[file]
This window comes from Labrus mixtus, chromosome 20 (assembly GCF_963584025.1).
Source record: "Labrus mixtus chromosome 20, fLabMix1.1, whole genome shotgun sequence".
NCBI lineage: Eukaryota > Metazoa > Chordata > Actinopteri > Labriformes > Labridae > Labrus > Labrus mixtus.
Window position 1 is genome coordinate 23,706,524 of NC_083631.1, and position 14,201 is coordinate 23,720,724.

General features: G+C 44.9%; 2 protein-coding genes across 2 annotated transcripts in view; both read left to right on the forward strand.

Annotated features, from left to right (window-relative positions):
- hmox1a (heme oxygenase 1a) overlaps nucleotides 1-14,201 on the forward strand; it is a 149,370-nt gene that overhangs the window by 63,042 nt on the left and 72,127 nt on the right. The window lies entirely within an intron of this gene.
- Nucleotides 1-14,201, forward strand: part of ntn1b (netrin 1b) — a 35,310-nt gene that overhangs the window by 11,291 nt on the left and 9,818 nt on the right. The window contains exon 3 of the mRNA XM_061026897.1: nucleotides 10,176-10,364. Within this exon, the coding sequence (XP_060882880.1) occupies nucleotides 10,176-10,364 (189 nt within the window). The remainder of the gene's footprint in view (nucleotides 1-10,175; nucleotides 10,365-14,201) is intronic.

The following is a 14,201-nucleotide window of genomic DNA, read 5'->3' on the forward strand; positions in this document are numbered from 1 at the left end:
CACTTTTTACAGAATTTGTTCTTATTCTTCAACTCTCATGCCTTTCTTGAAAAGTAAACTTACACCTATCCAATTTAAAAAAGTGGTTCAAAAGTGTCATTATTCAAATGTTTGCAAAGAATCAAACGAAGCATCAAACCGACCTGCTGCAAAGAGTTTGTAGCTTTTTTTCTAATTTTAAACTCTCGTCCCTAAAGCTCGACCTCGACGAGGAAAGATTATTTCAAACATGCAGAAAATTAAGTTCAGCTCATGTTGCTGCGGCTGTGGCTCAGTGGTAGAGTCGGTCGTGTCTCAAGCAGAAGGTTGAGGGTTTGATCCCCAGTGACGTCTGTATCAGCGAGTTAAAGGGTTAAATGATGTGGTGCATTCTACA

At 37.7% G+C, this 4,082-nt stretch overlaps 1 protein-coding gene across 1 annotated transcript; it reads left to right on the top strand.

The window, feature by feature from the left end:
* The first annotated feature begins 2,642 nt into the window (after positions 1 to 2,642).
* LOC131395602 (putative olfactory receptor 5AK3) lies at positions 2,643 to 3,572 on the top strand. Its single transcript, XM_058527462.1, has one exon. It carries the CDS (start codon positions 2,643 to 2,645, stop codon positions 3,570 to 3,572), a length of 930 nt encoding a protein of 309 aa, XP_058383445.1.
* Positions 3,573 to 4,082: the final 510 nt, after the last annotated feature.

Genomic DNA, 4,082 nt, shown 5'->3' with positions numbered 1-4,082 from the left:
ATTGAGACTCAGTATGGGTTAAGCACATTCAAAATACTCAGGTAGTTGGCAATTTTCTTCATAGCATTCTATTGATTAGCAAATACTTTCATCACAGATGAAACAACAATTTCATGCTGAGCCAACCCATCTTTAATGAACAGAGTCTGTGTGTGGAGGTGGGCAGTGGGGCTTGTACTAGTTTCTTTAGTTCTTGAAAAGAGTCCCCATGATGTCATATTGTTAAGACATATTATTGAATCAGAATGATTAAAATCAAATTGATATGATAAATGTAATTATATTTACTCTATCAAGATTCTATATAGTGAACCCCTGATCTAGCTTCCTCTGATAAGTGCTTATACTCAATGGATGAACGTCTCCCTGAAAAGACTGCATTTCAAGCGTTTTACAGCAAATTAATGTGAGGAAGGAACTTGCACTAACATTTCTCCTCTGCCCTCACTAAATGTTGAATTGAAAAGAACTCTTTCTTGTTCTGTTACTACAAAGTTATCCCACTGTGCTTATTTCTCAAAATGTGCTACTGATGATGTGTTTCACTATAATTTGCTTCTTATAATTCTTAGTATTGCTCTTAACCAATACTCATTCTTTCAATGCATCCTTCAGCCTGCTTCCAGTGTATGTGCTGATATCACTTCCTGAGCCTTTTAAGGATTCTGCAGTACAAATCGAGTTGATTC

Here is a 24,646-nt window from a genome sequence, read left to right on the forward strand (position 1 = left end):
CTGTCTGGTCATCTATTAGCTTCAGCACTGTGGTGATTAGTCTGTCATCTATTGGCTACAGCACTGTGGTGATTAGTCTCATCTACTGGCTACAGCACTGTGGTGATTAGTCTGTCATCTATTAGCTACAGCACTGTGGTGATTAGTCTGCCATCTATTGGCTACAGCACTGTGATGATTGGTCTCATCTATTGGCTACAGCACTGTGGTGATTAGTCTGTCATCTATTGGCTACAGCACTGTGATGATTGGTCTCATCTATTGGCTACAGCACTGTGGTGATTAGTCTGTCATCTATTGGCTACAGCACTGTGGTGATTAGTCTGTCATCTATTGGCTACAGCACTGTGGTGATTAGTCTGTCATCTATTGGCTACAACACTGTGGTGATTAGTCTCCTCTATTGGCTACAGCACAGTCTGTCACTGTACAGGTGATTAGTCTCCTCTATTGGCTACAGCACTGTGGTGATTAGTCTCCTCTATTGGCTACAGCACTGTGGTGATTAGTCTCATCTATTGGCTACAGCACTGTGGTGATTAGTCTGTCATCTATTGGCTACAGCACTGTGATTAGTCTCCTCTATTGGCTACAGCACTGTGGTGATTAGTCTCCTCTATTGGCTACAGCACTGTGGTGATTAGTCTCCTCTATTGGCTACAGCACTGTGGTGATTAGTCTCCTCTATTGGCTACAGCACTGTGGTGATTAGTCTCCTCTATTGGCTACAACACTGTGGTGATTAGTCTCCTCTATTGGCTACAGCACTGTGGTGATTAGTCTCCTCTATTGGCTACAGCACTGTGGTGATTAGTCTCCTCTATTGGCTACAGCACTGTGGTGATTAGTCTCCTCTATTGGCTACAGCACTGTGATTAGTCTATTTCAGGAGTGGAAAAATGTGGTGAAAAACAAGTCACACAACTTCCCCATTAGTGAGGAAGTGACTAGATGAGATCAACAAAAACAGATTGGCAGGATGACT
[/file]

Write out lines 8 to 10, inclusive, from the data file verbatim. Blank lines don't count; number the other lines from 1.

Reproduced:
- Nucleotides 1-14,201, forward strand: part of ntn1b (netrin 1b) — a 35,310-nt gene that overhangs the window by 11,291 nt on the left and 9,818 nt on the right. The window contains exon 3 of the mRNA XM_061026897.1: nucleotides 10,176-10,364. Within this exon, the coding sequence (XP_060882880.1) occupies nucleotides 10,176-10,364 (189 nt within the window). The remainder of the gene's footprint in view (nucleotides 1-10,175; nucleotides 10,365-14,201) is intronic.

The following is a 14,201-nucleotide window of genomic DNA, read 5'->3' on the forward strand; positions in this document are numbered from 1 at the left end:
CACTTTTTACAGAATTTGTTCTTATTCTTCAACTCTCATGCCTTTCTTGAAAAGTAAACTTACACCTATCCAATTTAAAAAAGTGGTTCAAAAGTGTCATTATTCAAATGTTTGCAAAGAATCAAACGAAGCATCAAACCGACCTGCTGCAAAGAGTTTGTAGCTTTTTTTCTAATTTTAAACTCTCGTCCCTAAAGCTCGACCTCGACGAGGAAAGATTATTTCAAACATGCAGAAAATTAAGTTCAGCTCATGTTGCTGCGGCTGTGGCTCAGTGGTAGAGTCGGTCGTGTCTCAAGCAGAAGGTTGAGGGTTTGATCCCCAGTGACGTCTGTATCAGCGAGTTAAAGGGTTAAATGATGTGGTGCATTCTACA